Secondary literature review from various countries shows onset and worsening of Post-Traumatic Stress Disorder (PTSD)
TRAC 2022 appeals to families, communities, schools, civil society, and the government to Promote, Strengthen, and Address Mental Health for all children

New Delhi, 24th January 2023: With a spotlight on Mental Health and Psychosocial well-being of Children amid COVID-19, Bal Raksha Bharat (globally known as Save the Children) launched the first edition of its flagship report TRAC 2022 – The Rights & Agency of Children. In the context of an annual focus on a spotlight issue, this year’s TRAC Report is focused on ‘Mental Health and Psychosocial Wellbeing of Children’ amidst COVID-19, and has been made in consultation with NIMHANS and other organisations. It aims to contribute to policy and programme making at national, state and local levels towards strengthening mental health systems across all relevant departments.

The report was launched by Sh. Rakesh Ranjan, Mission Director, Aspirational District Program, NITI Aayog in the presence of other experts and dignitaries like Prof A. K. Shiva Kumar, Development Economist & Policy Analyst Ms. Soledad Herrero, Chief of Child Protection, UNICEF, Dr Gauri Divan, Director, Child Development Group, Sangath and Deepak Kapoor, Chairperson, Bal Raksha Bharat.

The primary study on mental health and psychosocial well-being amid COVID-19 with 4200 children highlights the coping strategy used by children to face the distress caused by the pandemic in the last two years, using a global Brief-COPE study tool (Coping Experience to Problem Experienced). Findings of this section have been drawn out of a consultation with 4200 children across 5 states of India (Assam, Bihar, MP, Telangana, UP), and secondary literature review across different countries. The study corresponds to 14 different coping strategies (which are further classified under three categories – problem focused, emotion-focused, and avoidant coping) and assesses coping patterns amongst children during the pandemic.

Unveiling the maiden edition of this report on assessing child rights through the period, Shri Rakesh Ranjan said, “The 2030 Agenda for Sustainable Development represents the highest aspirations for a bright future for the world’s children and serves as the blueprint for creating the world that children need and are demanding. Data and evidence on progress of child rights will play a crucial role in enabling the success of such government run programmes. I complement Save the Children for bringing out the TRAC report which not only highlights the issues that concern children in India, through their own voices but also mentions the efforts by the Central & State Governments to improve the future of Children in India.”

Dr Shekhar Seshadri (Former Director NIMHANS and Advisor SAMVAD), commented, “Child Mental Health lies not in textbooks of Psychiatry, but out there in the community, in the streets, in homes and families…in child care institutions and schools…in books, music and the theatre of everyday life”.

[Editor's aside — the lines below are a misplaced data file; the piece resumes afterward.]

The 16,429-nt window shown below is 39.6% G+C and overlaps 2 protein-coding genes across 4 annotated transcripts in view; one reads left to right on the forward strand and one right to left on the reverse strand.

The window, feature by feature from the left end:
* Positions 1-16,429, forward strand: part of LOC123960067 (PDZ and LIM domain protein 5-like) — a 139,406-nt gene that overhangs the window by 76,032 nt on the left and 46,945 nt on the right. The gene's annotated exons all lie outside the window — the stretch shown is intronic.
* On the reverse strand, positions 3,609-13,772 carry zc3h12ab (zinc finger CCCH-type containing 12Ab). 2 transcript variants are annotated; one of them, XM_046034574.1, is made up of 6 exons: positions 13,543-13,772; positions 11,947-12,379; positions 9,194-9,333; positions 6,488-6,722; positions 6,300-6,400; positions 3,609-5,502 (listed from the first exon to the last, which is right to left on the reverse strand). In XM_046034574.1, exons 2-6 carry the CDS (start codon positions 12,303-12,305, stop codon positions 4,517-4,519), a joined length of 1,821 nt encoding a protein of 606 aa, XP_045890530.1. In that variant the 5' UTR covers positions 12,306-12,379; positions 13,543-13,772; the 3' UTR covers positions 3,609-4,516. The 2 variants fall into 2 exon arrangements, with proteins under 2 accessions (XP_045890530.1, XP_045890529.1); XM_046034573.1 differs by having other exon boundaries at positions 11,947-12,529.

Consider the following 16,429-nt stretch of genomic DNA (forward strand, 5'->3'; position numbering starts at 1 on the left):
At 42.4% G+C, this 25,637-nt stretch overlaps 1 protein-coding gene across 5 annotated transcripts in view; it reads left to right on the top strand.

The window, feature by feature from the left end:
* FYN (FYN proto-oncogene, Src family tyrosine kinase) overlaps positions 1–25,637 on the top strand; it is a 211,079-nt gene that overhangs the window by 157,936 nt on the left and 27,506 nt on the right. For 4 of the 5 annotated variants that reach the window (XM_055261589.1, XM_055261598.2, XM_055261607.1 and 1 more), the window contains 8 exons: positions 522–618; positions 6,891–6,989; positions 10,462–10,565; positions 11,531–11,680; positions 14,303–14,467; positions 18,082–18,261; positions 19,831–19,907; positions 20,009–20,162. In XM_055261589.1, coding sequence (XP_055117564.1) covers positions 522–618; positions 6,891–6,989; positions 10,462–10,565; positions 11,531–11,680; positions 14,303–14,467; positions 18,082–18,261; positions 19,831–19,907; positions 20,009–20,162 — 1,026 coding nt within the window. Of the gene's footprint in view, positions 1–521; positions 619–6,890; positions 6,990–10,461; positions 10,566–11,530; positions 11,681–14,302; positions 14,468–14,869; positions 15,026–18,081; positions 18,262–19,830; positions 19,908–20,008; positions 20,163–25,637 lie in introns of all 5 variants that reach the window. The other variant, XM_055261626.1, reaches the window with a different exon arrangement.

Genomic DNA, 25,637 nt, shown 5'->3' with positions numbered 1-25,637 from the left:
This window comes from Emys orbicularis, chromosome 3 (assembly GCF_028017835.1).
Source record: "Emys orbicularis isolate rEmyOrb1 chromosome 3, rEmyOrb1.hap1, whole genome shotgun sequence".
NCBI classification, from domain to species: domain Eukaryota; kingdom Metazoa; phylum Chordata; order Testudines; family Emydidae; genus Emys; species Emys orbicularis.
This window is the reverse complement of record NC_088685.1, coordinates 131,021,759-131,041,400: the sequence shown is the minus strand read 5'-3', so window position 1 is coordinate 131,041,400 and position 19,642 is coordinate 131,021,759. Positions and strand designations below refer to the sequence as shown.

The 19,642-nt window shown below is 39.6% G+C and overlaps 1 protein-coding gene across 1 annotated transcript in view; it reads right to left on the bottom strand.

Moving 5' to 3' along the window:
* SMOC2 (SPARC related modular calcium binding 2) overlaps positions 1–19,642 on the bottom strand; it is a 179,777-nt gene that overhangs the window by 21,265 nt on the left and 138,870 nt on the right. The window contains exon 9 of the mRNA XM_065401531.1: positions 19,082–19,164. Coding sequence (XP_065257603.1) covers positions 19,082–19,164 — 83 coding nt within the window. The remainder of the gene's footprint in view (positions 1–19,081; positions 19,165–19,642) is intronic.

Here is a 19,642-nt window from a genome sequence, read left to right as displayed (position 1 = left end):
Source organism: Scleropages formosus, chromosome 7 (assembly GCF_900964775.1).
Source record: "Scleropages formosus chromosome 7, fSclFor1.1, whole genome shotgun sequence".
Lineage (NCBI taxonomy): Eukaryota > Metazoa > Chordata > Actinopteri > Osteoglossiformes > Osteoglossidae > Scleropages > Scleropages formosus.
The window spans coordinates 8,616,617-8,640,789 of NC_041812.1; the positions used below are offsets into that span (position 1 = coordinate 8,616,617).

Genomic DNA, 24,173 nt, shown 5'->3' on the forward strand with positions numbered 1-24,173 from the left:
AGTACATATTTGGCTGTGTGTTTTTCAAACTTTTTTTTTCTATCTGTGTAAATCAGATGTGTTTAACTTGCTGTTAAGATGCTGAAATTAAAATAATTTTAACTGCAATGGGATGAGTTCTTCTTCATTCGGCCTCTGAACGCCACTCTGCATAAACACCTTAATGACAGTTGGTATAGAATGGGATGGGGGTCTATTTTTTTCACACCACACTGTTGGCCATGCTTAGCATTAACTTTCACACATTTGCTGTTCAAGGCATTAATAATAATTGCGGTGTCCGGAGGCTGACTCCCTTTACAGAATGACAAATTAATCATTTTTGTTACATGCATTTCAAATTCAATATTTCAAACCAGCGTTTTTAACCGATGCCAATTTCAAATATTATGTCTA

Key finding from the primary data collection reflects that of the surveyed children, one in two children used avoidant coping (52.7%), and problem-focused coping (51.0%) often/more often, followed by using emotion-focused coping (43.3%) mechanism. The most commonly used coping strategies were religious coping, which was practiced more among rural adolescents compared to urban settings.

The key trends highlighted by the secondary literature review across different states highlights: onset of new mental health concerns and worsening of pre-existing mental health conditions among children, disproportionate effect of COVID-19 on children from disadvantaged groups, excessive burden on healthcare infrastructure resulted in neglect of psychiatric needs, among others.

Deepak Kapoor, Chairperson, Bal Raksha Bharat, thanked all stakeholders for coming together to prepare this report and said, “We take this opportunity to appreciate the consistent and successful efforts of the Government of India, and all the critical development actors, to uphold the rights of the children of India amidst the pandemic. Bal Raksha Bharat is honoured to bring to you the first issue of TRAC report with findings, and are confident that this report will help in setting appropriate policies and programmes, and deepen discourse of mental wellbeing, and action to ensure a safe, dignified and happy future for all children of India.”

This report is appreciative of the government initiatives taken up amid COVID-19 and post pandemic to address the mental and psychosocial well-being of children. This includes the initiative by Ministry of Women and Child Development, with the tele-counselling helpline for children through SAMVEDNA (Sensitizing Action on Mental Health Vulnerability through Emotional Development and Necessary Acceptance) and MANODARPAN by Ministry of Education, a web portal covering wide range of activities to provide psychosocial support including a national toll-free helpline number for students.

The report also has findings from primary data collected from 15 states across the four pillars of child rights, along with secondary data analysis on budgetary, programme and policy trends on children’s agenda.

About Bal Raksha Bharat
Bal Raksha Bharat works across 18 states of India on issues related to education, health, protection, and humanitarian/DRR needs of children, especially for those who are the most deprived and marginalized. Visit www.savethechildren.in for more information.

Direct all media queries to:

Geeta Lama
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